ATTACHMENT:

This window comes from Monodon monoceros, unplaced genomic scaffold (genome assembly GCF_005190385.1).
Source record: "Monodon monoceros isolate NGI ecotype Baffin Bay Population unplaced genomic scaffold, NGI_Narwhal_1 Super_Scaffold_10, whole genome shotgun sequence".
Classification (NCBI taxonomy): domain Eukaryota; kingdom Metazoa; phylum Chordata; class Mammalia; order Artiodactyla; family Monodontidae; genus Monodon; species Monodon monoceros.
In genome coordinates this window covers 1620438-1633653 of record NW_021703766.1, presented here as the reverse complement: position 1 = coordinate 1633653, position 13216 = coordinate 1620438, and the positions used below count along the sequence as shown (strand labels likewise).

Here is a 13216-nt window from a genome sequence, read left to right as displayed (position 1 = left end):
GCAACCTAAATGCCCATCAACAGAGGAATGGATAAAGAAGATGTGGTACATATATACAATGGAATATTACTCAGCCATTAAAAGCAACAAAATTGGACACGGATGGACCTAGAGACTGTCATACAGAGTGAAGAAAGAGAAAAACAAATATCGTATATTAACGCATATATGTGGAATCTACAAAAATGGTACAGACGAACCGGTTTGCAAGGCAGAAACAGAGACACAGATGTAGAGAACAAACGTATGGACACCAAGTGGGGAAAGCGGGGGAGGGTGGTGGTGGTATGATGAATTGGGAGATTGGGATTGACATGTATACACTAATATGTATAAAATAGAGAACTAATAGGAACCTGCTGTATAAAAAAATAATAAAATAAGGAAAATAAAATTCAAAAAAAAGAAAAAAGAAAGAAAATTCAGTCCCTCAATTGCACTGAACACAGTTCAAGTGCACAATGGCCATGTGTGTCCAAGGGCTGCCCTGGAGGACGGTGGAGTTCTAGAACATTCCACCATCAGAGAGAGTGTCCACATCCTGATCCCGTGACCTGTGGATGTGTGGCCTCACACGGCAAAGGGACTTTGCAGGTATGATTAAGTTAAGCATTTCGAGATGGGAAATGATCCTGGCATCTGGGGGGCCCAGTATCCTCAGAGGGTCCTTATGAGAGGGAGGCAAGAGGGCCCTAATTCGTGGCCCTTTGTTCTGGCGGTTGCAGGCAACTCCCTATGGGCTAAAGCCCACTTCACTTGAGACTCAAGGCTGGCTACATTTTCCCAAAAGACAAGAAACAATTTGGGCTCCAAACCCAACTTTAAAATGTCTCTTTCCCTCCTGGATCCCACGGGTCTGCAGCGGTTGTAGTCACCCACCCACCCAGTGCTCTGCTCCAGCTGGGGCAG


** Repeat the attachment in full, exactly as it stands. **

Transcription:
This window comes from Monodon monoceros, unplaced genomic scaffold (genome assembly GCF_005190385.1).
Source record: "Monodon monoceros isolate NGI ecotype Baffin Bay Population unplaced genomic scaffold, NGI_Narwhal_1 Super_Scaffold_10, whole genome shotgun sequence".
Classification (NCBI taxonomy): domain Eukaryota; kingdom Metazoa; phylum Chordata; class Mammalia; order Artiodactyla; family Monodontidae; genus Monodon; species Monodon monoceros.
In genome coordinates this window covers 1620438-1633653 of record NW_021703766.1, presented here as the reverse complement: position 1 = coordinate 1633653, position 13216 = coordinate 1620438, and the positions used below count along the sequence as shown (strand labels likewise).

Here is a 13216-nt window from a genome sequence, read left to right as displayed (position 1 = left end):
GCAACCTAAATGCCCATCAACAGAGGAATGGATAAAGAAGATGTGGTACATATATACAATGGAATATTACTCAGCCATTAAAAGCAACAAAATTGGACACGGATGGACCTAGAGACTGTCATACAGAGTGAAGAAAGAGAAAAACAAATATCGTATATTAACGCATATATGTGGAATCTACAAAAATGGTACAGACGAACCGGTTTGCAAGGCAGAAACAGAGACACAGATGTAGAGAACAAACGTATGGACACCAAGTGGGGAAAGCGGGGGAGGGTGGTGGTGGTATGATGAATTGGGAGATTGGGATTGACATGTATACACTAATATGTATAAAATAGAGAACTAATAGGAACCTGCTGTATAAAAAAATAATAAAATAAGGAAAATAAAATTCAAAAAAAAGAAAAAAGAAAGAAAATTCAGTCCCTCAATTGCACTGAACACAGTTCAAGTGCACAATGGCCATGTGTGTCCAAGGGCTGCCCTGGAGGACGGTGGAGTTCTAGAACATTCCACCATCAGAGAGAGTGTCCACATCCTGATCCCGTGACCTGTGGATGTGTGGCCTCACACGGCAAAGGGACTTTGCAGGTATGATTAAGTTAAGCATTTCGAGATGGGAAATGATCCTGGCATCTGGGGGGCCCAGTATCCTCAGAGGGTCCTTATGAGAGGGAGGCAAGAGGGCCCTAATTCGTGGCCCTTTGTTCTGGCGGTTGCAGGCAACTCCCTATGGGCTAAAGCCCACTTCACTTGAGACTCAAGGCTGGCTACATTTTCCCAAAAGACAAGAAACAATTTGGGCTCCAAACCCAACTTTAAAATGTCTCTTTCCCTCCTGGATCCCACGGGTCTGCAGCGGTTGTAGTCACCCACCCACCCAGTGCTCTGCTCCAGCTGGGGCAG